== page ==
When I step back from my work and discover it’s gone in this direction, I realize it’s unlikely that someone unsympathetic to nudism would even get through the story. I think I’m really writing these stories for myself, not for the reader. The plot is a thin veil that covers the real reason for the book: to talk about my own interest in nudism.
There’s nothing wrong with a happily-ever-after ending, or writing about the positive aspects of nudism. But fiction also needs to be interesting and engaging. If I don’t sincerely tackle difficult ideas, it won’t attract a reader - and that’s not a success for a writer.
The “Nothing Remarkable” Story
Then there’s the other end of the spectrum. Too often I’ve started out a story where the main character is a nudist, possibly with a spouse or family, who are also nudists. They live in a nudist-friendly area, like the south of France or a nudist community in Florida. They have some nudist friends, but for the most part they don’t find anything remarkable in being nudists - it’s just a normal part of their lives.
Usually I’ll find some kind of minor conflict to bring in - say, something with the board of their local nudist resort, maybe a project that they are undertaking, maybe someone unfriendly that they have to contend with. So they deal with whatever issues they have, at least mostly successfully. Often I’ll bring in other nudists, or include a nudist gathering along the way.
In writing this kind of story, I take pains not to even reference people’s bodies or nudity, because the characters are so used to nudity, it wouldn’t occur to them to mention it. They might note some nude activities, like practicing nude yoga. Instead of the characters talking about being nudists - which, again, once you’re a nudist, you rarely do - I might have them note, in passing, nudist magazines sitting around the house, maybe some nude art on the walls. And they will cover themselves when a non-nudist stops by. But for the most part, nudism is there, in the background, just a regular part of their reality.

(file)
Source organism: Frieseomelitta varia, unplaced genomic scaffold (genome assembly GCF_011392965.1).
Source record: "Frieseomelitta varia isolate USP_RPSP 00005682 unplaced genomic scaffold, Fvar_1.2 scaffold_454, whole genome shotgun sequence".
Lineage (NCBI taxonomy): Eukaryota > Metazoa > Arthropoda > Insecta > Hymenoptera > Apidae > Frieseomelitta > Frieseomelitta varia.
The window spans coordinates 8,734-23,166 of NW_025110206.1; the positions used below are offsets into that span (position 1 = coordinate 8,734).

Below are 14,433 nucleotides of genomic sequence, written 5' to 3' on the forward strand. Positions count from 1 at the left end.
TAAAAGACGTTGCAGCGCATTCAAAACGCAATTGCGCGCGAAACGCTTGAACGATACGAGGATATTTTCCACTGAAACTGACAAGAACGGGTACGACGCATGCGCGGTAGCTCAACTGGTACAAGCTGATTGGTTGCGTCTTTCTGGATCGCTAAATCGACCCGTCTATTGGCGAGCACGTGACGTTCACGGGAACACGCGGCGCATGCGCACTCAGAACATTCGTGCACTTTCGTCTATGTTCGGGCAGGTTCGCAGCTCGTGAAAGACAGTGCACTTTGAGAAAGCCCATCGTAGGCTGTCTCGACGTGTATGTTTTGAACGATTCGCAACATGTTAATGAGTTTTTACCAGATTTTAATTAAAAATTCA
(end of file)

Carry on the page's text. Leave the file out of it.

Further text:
This approach accurately reflects, for me, how many nudists live their lives. When you’ve been nude around the house a few times, you stop thinking about it. When you’re nude all the time with your spouse, you don’t notice their breasts or penis any more than you would notice their t-shirt or boxer shorts. It’s nothing crazy, nothing to get excited over. It just is.
But when I realize that this is where one of my stories is going, my reaction is… why?
It might be a realistic depiction of nudism, and that’s a good thing. It’s an approving and sympathetic view of nudism, which I definitely want to promote.
But it’s always so dull. So very, very dull. If I were the reader, I doubt I’d make it past the third or fourth page.
The Titillation Story
Although I haven’t set out specifically to write this kind of story, it’s a common nudist trope, and one that I’ve found some story outlines straying towards as I plan out my work. The setup usually involves one person discovering that another person is a nudist, then reluctantly trying it out. (For the sake of tension, it’s typical to make them of opposite sexes.)
These stories inevitably drive towards a scene where the non-nudist first undresses in front of the nudist. Maybe it’s because for those of us who became nudists later in life, the memory of this moment remains so vivid. As an author, I’m tempted to describe every sensation, physical and mental. This almost guarantees a sexual undertone at the very least. Even if I keep the story from becoming overtly sexual, its interest and drive is from the sexual tension that the nudity generates between the characters.
I’ve played with a variety of situations when I’ve attempted to outline a story like this. One character discovers that another is, unexpectedly, a nudist. One character convinces another that nudity isn’t so bad in one specific case (art, swimming, painting a house) and gradually convinces them to try it. But whatever the situation, the dynamic is the same, and the same well-worn tropes always seem to accompany it.